The recent bank failures have also lifted expectations for less aggressive monetary tightening ahead as the Federal Reserve kicks off its two-day FOMC meeting today.
Most on Wall street are anticipate a 25 basis-point hike. The bigger question is what the Fed has planned going forward. Meaning will the central bank signal a pause in the rate hiking campaign? Or will officials dig in their heels and maintain their aggressive inflation fight?
Most bulls argue that the Fed has gone too far too fast, hence the troubles in the banking sector. Bulls further believe that "real" inflation is much lower than current data reflects and the Fed runs the risk of causing permanent damage if they don't take a pause to let the data catch up. Bulls also believe the banking turmoil will do a lot of the heavy lifting for the Fed by reducing borrowing and investments, in turn cooling the economy and inflation.
Bears, however, still believe the Fed's inflation fight is far from over and that more pain and economic fallout lie ahead, particularly for sectors and businesses that are sensitive to interest rates. That could include a large number of companies, particularly "startups" that are reliant on funding to fuel growth and may now be trying to take off with too short of a runway.
Banks obviously face headwinds from the extraordinary devaluation of bond funds. How bad any resulting damage will ultimately be is also highly dependent on how long the Fed holds rates at higher levels. The longer they stay elevated, the harder it will be for companies to both raise money and service their debt. It also runs the risk of more banks running into liquidity problems, and even the larger institutions taking sizable hits to their profit margins.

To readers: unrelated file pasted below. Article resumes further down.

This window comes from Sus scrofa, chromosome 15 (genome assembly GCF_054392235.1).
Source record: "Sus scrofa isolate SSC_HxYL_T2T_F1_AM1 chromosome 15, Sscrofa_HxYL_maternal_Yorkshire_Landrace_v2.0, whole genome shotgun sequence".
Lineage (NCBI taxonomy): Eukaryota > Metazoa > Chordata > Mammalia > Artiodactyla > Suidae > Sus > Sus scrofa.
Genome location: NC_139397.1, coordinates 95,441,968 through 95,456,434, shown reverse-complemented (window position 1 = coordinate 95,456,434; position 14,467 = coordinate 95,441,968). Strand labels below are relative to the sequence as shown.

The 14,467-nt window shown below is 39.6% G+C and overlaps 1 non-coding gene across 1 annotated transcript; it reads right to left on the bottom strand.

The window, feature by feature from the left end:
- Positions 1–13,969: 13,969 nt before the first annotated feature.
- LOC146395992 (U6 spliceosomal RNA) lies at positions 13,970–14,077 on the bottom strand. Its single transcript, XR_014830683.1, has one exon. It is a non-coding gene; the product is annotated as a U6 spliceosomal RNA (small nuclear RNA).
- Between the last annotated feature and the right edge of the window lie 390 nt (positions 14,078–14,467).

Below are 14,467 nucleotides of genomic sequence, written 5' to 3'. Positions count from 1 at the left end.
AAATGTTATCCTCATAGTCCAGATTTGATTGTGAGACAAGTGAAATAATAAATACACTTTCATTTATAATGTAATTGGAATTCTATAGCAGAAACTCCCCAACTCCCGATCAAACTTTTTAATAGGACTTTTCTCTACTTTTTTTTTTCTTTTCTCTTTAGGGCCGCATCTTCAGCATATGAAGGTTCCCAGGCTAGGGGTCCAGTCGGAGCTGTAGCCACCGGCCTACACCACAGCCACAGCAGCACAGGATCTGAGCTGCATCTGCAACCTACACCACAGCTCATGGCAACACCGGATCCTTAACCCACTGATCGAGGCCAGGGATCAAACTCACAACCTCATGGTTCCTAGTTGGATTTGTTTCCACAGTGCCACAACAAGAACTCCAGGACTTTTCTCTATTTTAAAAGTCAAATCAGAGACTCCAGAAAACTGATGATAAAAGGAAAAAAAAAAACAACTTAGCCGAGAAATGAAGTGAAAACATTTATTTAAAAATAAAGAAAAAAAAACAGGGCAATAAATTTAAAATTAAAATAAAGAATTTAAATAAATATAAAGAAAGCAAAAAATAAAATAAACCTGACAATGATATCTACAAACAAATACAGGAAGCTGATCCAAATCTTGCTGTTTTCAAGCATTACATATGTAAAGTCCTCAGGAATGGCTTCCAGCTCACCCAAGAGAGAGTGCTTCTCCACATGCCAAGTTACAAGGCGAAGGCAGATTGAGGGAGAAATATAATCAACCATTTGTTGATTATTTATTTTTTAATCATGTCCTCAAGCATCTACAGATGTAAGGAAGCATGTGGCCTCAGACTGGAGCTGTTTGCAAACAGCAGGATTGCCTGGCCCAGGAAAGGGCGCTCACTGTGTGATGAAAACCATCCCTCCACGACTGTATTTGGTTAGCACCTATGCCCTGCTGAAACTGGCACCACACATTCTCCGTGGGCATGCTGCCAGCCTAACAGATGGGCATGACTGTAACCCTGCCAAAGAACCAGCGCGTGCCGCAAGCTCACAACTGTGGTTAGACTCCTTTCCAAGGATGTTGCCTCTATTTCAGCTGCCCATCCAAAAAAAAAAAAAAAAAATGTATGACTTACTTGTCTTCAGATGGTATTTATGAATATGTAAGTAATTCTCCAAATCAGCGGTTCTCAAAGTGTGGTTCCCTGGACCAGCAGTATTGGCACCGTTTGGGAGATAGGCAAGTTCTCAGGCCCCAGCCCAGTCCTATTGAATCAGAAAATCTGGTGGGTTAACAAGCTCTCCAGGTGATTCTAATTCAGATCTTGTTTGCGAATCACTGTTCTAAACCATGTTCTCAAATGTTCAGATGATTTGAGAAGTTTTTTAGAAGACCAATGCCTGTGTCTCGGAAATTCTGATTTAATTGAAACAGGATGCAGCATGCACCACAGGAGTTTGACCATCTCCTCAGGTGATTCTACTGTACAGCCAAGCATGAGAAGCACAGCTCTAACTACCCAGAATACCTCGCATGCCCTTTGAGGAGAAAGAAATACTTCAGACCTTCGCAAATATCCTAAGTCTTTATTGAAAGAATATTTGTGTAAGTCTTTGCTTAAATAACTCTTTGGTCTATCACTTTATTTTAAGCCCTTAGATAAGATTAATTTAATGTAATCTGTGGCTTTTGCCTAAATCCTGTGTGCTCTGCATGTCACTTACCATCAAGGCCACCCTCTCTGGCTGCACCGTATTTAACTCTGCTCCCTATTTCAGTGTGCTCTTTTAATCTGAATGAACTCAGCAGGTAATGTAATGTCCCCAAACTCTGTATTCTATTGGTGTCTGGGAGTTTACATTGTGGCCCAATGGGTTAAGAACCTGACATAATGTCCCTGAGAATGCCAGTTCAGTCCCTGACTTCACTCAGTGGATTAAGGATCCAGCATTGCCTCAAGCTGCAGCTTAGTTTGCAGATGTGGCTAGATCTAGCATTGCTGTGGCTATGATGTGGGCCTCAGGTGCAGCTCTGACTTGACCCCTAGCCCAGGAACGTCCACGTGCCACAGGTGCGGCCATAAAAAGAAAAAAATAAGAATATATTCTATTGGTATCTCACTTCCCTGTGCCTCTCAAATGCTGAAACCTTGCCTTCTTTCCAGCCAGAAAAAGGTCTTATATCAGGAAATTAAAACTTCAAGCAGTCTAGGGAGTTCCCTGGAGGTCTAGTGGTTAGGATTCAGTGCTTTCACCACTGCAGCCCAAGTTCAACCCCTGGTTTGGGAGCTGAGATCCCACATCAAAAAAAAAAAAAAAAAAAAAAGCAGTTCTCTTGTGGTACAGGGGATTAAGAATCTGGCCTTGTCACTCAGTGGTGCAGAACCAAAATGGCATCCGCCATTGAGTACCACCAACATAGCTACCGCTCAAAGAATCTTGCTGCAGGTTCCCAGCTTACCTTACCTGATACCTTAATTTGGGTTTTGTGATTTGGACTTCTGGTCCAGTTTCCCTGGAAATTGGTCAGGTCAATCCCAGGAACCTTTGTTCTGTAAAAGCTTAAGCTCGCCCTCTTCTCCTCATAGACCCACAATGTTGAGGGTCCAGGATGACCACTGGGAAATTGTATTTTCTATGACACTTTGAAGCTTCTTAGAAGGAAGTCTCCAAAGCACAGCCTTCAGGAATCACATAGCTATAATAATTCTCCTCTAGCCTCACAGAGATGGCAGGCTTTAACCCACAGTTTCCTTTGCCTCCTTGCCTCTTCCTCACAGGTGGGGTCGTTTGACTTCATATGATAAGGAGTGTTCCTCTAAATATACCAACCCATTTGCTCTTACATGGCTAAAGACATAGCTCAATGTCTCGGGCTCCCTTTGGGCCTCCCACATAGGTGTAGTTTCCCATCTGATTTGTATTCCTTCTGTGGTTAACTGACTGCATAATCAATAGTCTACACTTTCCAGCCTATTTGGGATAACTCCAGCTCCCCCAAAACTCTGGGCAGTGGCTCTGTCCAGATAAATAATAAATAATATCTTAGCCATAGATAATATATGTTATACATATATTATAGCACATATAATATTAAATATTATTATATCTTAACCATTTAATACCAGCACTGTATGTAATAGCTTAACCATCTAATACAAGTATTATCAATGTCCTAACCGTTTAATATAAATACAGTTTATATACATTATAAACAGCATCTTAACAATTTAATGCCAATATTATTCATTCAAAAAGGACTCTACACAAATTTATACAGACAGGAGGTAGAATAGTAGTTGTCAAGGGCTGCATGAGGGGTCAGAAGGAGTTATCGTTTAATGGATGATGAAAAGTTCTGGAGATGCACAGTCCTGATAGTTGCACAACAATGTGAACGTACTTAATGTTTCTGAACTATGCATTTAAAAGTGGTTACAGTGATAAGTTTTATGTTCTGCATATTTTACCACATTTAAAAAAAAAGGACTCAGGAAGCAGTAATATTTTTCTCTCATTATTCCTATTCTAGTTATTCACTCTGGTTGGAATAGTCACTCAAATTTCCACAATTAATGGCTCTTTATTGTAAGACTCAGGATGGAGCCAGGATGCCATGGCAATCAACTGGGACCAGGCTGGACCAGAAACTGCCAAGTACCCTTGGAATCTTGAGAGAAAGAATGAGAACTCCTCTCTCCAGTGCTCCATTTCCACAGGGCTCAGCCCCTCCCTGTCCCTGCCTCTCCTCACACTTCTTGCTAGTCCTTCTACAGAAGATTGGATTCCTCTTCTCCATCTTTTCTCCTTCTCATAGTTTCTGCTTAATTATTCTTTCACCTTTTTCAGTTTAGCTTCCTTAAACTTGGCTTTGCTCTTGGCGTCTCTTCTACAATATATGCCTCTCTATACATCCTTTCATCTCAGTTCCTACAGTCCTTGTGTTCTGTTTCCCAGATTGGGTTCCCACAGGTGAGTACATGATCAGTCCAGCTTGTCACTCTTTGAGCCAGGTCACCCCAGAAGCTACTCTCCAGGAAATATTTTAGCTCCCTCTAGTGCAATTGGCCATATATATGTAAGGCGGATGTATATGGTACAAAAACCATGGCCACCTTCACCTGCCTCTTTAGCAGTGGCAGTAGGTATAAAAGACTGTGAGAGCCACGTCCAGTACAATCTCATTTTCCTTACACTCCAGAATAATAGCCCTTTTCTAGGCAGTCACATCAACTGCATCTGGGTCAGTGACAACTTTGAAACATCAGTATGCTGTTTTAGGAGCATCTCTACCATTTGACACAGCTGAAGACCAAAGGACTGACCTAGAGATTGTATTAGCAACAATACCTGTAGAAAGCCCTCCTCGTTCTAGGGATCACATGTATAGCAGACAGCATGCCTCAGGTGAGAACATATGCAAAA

Overall, higher rates for longer are not a recipe for corporate growth. While high inflation is not great for growth either, companies have so far managed to maintain or even grow profits in recent quarters. The risk of letting inflation simmer, however, is that consumers could start to crack, threatening the engine that drives about 70% of the US economy.
Today, investors will be digesting Exiting Home Sales for February. Economists expect a slight rise in the annual sales rate to 4.17 million from January's 4.0 million, which was nearly -37% lower than January 2022.
On the earnings front, Nike and GameStop are the main highlights. Traders are also keeping an eye on Russia amid China President Xi Jinping's visits. Xi and Russian President Vladimir Putin hold official talks today. There have been concerns among international leaders that China may offer military support to Russia. Some think it's possible that Xi might push harder for a Ukraine peace deal, which could hold some sway as Russia has grown highly dependent on China economically. Most though view the visit as not amounting to much materially, outside of legitimizing Putin's justifications for its invasion of Ukraine at home.
Is China going to agree to provide arms to Russia, which will greatly escalate geopolitical tensions or are they talking about the best way to unwind this mess? Putin and Xi greeted one another yesterday as "dear friend" when they met in the Kremlin, and Russian state news agencies later reported they held informal talks for nearly 4-1/2 hours, with more official talks scheduled for Tuesday. Reporters stated that Xi praised Putin and predicted Russians would re-elect him next year, saying, "Under your strong leadership, Russia has made great strides in its prosperous development". The world would certainly love to know what those two were talking about.